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However, the US Saudi Arabia maintains a significant troop presence in and across the region, and there are limits to how far the Gulf states will look elsewhere.

It is seen as unlikely, for example, that Saudi Arabia will go ahead with the idea of ​​accepting yuan payments instead of dollars for oil, two people briefed on the preparations said, citing reports earlier this year. Diplomats and analysts said at the time that the reports should be seen as a political message to the US rather than imperial plans.

While Donald Trump chose Riyadh for his first foreign trip as president, Biden came into office vowing to treat the crown prince as a pariah for his part in the assassination of columnist Jamal Khashoggi.

But due to high inflation in the midterm elections, he swallowed his pride and visited the state in July to seek help to lower global oil prices.

It appeared to be making some progress, expressing optimism that Riyadh would take steps to comply – only to announce production cuts for Saudi Arabia and OPEC+. An angry Biden said it was time for the US to rethink the relationship.

Buoyed by high oil revenues fueled by Russia’s war, the Saudi crown prince has presented the kingdom as a power capable of withstanding American pressure.

China has cheered from the sidelines: Foreign Minister Wang Yi praised the kingdom’s “independent energy policy” and efforts to stabilize the international energy market after meeting with his Saudi counterpart in October. Wang also thanked Riyadh for its “long-term and steadfast support” on issues including Taiwan, Xinjiang, Hong Kong and human rights — all touchstone issues for the US.

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China has praised Saudi Arabia’s ‘independent’ energy policy

“There is a real synergy in the relationship,” said Jonathan Fulton, a nonresident senior fellow at the Atlantic Council, focusing on China’s ties to the Gulf.

Where “the US talks about a great power game” and focuses on counter-terrorism, China is helping to alleviate domestic concerns. He said the result is less about China trying to replace the US than that the two countries play completely different games when it comes to the Middle East.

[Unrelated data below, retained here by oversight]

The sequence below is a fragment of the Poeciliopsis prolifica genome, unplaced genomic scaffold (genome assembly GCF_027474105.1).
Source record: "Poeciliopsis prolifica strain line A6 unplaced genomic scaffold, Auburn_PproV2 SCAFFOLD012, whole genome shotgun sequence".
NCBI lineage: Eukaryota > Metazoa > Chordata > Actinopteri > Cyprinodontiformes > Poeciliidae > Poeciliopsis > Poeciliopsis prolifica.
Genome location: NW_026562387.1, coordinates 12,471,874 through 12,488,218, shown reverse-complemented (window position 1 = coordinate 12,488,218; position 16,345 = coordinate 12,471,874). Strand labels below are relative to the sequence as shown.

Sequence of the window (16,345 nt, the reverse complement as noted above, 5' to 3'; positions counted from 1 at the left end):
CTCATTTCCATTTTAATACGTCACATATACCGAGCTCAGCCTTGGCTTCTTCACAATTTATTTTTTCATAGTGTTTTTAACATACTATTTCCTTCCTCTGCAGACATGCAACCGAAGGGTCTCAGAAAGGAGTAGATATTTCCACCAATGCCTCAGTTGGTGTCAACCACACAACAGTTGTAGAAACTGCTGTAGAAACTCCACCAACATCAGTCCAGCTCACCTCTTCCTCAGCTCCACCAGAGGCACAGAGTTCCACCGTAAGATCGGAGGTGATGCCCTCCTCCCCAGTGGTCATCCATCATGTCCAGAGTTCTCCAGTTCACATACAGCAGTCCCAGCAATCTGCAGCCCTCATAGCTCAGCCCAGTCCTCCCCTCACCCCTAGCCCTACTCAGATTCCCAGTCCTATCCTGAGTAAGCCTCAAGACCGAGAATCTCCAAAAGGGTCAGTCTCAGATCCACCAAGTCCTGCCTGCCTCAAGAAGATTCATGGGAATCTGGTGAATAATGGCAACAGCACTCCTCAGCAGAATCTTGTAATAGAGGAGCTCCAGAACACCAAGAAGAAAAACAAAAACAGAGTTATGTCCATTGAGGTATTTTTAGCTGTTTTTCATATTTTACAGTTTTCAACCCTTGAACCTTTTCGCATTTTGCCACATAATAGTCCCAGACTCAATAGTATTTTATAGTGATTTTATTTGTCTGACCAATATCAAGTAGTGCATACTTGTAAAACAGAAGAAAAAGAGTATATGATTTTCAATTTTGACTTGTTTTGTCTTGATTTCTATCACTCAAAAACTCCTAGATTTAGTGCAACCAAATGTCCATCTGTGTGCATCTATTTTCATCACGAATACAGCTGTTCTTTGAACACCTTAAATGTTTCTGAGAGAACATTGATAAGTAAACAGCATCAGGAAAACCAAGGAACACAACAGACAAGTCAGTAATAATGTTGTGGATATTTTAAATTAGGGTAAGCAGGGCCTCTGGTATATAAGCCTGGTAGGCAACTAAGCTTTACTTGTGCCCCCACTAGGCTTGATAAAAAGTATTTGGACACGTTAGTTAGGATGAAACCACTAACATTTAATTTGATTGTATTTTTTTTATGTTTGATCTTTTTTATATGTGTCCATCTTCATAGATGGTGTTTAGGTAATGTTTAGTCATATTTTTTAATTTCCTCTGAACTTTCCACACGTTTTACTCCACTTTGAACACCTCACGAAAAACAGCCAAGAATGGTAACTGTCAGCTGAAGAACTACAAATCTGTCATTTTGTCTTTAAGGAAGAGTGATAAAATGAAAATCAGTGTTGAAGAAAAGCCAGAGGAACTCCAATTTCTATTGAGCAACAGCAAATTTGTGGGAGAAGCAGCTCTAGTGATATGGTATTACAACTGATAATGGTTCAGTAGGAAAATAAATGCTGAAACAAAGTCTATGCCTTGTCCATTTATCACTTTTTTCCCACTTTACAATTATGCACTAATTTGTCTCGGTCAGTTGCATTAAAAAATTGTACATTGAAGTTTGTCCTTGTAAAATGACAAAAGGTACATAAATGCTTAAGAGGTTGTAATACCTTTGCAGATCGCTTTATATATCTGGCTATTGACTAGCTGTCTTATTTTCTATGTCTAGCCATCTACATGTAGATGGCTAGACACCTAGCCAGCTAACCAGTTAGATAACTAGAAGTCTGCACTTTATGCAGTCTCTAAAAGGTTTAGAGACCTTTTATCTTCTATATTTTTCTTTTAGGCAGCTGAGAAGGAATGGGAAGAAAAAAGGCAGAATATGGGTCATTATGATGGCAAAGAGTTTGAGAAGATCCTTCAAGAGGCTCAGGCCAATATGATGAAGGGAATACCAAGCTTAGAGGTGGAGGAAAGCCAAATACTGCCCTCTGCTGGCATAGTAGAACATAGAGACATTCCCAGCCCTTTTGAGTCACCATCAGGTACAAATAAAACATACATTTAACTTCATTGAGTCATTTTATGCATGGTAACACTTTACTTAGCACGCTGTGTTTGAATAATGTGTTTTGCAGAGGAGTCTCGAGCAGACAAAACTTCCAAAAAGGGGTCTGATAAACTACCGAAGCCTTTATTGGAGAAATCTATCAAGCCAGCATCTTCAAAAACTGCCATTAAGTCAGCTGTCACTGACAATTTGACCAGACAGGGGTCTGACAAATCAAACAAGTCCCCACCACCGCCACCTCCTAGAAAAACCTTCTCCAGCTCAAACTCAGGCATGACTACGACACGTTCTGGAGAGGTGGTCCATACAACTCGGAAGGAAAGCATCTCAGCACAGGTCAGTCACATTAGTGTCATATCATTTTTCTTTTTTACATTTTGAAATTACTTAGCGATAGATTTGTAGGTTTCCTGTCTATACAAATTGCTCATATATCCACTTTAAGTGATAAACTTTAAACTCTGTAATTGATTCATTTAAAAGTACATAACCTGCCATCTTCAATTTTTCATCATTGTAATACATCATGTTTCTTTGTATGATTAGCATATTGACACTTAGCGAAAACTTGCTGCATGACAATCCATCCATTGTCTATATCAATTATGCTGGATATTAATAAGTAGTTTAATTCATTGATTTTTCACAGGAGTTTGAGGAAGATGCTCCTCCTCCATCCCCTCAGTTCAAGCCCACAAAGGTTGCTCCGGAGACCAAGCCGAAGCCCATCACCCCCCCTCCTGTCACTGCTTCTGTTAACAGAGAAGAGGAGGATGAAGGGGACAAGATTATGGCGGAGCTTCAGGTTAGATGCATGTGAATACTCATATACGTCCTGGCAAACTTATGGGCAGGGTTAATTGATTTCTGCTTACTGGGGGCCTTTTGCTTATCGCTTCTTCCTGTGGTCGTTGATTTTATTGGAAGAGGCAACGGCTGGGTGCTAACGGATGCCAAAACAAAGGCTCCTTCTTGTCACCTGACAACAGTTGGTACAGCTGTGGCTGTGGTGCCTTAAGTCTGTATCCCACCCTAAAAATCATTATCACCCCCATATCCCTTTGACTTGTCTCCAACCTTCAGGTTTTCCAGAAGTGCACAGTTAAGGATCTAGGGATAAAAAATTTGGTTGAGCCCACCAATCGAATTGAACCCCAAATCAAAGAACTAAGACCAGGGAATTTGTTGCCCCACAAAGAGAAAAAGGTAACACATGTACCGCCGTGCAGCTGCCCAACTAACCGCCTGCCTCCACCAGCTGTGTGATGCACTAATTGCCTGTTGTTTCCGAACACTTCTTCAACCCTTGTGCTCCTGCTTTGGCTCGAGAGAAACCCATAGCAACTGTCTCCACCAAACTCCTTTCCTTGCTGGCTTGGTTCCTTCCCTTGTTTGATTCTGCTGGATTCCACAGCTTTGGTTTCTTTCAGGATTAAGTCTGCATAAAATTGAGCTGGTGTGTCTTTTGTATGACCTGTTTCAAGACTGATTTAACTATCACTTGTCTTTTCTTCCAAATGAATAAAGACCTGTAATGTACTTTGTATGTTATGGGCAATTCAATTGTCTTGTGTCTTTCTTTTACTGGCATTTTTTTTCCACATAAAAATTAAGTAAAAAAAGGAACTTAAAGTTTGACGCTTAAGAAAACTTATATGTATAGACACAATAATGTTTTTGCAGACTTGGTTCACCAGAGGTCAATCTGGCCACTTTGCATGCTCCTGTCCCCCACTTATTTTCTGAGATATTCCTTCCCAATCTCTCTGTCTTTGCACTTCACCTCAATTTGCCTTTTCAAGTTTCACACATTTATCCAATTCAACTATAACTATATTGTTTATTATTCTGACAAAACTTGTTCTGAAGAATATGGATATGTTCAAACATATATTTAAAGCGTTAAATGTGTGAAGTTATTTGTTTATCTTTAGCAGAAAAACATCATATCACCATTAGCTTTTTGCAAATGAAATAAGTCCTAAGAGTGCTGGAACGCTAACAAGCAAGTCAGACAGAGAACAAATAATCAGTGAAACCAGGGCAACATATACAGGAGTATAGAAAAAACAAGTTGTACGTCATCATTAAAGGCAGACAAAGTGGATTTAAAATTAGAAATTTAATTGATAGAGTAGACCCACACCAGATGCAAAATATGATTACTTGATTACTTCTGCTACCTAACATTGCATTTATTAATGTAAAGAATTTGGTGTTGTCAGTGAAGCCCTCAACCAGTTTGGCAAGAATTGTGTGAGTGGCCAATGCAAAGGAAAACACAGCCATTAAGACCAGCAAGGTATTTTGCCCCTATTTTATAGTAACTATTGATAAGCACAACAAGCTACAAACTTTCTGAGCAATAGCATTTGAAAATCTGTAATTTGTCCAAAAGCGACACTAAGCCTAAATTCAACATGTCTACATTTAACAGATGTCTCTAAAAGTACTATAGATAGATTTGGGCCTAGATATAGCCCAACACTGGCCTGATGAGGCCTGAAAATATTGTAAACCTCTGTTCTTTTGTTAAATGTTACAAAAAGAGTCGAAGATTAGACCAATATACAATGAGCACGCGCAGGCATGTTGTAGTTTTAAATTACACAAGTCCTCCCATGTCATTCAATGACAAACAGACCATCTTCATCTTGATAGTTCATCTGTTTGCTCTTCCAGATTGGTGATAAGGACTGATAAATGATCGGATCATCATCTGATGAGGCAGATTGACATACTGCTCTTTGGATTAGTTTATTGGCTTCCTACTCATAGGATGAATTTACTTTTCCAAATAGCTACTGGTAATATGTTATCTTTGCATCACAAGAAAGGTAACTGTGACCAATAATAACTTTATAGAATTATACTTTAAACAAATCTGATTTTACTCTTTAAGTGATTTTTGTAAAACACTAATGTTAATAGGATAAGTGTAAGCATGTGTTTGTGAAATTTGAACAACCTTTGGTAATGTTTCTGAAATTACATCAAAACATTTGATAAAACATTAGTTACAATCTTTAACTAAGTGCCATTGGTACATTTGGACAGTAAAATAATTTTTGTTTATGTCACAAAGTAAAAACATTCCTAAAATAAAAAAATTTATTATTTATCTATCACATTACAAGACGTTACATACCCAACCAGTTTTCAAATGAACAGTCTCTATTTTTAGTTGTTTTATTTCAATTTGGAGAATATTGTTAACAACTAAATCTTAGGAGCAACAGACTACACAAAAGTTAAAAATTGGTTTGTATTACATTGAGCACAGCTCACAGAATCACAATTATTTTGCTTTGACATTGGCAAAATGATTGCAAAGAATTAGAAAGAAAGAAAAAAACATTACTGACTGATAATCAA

As China held its last biennial dialogue with Arab states in July 2020, Saudi Aramco revived discussions to build a multi-billion dollar refining and petrochemicals complex in China.

Saudi Arabia began working with Huawei to develop artificial intelligence systems, and the kingdom is using Chinese expertise to build its own drones. According to a US intelligence assessment, it is also known to be manufacturing ballistic missiles with the help of China.

It’s not all one way, though. High oil prices hurt China as well as the US and Beijing nurtures closer ties with Saudi Arabia’s main rival, Iran. China cannot replicate US military support for the region.

U.S. State Department counselor Derek Cholette said at a briefing in Kuwait ahead of Xi’s visit that the U.S. is not asking countries to choose between Washington and Beijing but to be “mindful” of the relationship they are developing.

“Our assessment is that China, in its efforts to build relationships in the region, is not interested in building a mutually beneficial partnership,” he said.

–With assistance from Jing Li, Alfred Kang, Matthew Martin and Fiona McDonald.

(Updates with confirmation from China in paragraph 3)